This blog is a collection of my thoughts and experiences from ten years as a skate dad. For those of you sitting with your jackets in the bleachers, first I salute you, but second I want to give you an honest sense of what you are in for and what to expect. Ice skating is both a trying and a glorious sport, but it doesn't happen without the special group of folks who cheer, support, and console the participants. This is dedicated to you.
Wednesday, April 9, 2014
Preparing for a competition feels like it's more than half of the battle. Although the day before an event is often entrancing it can still be quite a strain. Worries abound: are my boots presentable? Are my tights spotless? Is my costume copacetic? Do I have all my hair stuff? What time do I warm up tomorrow? How much time should I allow for prep? How long will it take for travel? Is my coach on board?
So many things have to come together and yet these mundanities keep distracting your mind while in the meantime you run through your programs over and over (and over again) in your creative imagination. Checklists are a big help here, if for no other reason than to provide you with some peace of mind (so you can sleep soundly the night before you compete).
Then having set your alarm, be sure you awaken early enough to have a healthy breakfast, do most of your makeup, and then pack (using your checklist!) and hit the road.
The time on the road driving to an event feels like the suspended animation of when Wily Coyote goes over the cliff and spins his feet mid-air before gravity takes effect. This is where high sports psychology takes hold; you do need to be conceiving your events -- quietly running the mental tape loop -- but you want to avoid psyching yourself out. Here's a good link to a Competitive Edge article that details this positive projective thinking.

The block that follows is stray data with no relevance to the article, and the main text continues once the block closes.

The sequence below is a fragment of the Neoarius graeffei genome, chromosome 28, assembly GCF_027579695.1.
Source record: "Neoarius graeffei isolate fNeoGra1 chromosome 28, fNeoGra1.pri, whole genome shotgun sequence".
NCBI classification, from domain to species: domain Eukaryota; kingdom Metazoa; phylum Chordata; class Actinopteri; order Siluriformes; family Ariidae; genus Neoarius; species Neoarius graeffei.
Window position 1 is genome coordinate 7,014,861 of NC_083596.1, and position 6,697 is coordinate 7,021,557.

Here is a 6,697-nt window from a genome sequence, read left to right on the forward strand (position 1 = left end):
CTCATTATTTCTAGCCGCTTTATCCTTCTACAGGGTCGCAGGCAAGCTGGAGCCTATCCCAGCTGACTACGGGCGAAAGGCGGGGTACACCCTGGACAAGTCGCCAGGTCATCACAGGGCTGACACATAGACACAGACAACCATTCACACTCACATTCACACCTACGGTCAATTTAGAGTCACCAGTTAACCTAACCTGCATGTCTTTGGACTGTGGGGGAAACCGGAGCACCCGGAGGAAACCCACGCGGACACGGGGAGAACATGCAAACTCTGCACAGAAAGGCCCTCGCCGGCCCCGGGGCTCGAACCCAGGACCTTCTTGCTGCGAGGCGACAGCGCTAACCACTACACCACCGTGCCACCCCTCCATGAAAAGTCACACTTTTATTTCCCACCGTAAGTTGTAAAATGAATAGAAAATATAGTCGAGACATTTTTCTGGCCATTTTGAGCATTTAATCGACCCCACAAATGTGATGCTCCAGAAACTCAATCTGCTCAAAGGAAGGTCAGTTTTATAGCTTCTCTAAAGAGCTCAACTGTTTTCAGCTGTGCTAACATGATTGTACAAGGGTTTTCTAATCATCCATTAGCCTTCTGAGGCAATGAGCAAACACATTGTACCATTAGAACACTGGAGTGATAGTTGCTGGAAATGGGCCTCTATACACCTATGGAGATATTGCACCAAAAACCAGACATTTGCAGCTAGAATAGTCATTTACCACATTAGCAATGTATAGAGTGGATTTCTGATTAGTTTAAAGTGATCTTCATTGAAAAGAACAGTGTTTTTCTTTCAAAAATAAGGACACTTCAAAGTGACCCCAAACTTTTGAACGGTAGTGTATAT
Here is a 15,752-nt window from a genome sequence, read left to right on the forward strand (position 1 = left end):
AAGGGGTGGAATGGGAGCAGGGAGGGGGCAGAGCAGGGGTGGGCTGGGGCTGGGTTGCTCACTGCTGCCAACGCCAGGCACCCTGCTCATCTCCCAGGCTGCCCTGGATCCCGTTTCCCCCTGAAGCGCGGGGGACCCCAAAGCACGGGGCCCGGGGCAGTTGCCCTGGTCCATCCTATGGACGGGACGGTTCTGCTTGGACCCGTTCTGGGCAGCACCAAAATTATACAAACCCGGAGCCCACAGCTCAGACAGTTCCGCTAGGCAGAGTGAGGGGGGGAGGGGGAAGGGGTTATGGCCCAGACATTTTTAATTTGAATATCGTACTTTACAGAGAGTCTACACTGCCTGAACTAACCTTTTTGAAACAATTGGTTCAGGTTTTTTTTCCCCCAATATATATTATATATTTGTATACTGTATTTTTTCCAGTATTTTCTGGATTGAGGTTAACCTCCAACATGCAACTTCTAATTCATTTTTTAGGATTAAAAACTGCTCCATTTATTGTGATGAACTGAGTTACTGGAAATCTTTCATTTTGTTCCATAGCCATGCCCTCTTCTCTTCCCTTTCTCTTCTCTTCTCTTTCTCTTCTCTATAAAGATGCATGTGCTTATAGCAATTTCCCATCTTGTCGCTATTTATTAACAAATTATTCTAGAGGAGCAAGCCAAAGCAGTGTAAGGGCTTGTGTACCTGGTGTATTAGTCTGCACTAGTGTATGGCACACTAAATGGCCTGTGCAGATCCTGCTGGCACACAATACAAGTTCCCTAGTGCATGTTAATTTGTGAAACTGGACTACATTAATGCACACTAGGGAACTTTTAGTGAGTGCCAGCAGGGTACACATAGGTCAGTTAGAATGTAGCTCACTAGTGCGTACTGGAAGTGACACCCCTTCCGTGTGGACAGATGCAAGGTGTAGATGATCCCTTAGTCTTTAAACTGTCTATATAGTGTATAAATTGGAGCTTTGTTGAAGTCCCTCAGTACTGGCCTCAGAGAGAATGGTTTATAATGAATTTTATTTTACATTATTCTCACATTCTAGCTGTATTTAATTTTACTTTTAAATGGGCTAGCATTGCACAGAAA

It helps to have dad put on some nebulous background jazz or easy listening, and to busy yourself with some more of your makeup. Have a bit of small talk or read a magazine or two that you brought along for the drive.
If it's a place that you've never visited before, the worst part of the jitters may happen as you walk into the rink. Maybe the way to force a positive perspective on this is to frame your visit in terms similar to general leisure travel; see for example this post on Whole Living.
Once you're inside the rink everything is magical: sure you still have the heebie-jeebies, but lots of people you know are here and they have stomach butterflies too (or else they've already skated and now have that warming unburdened face of freedom).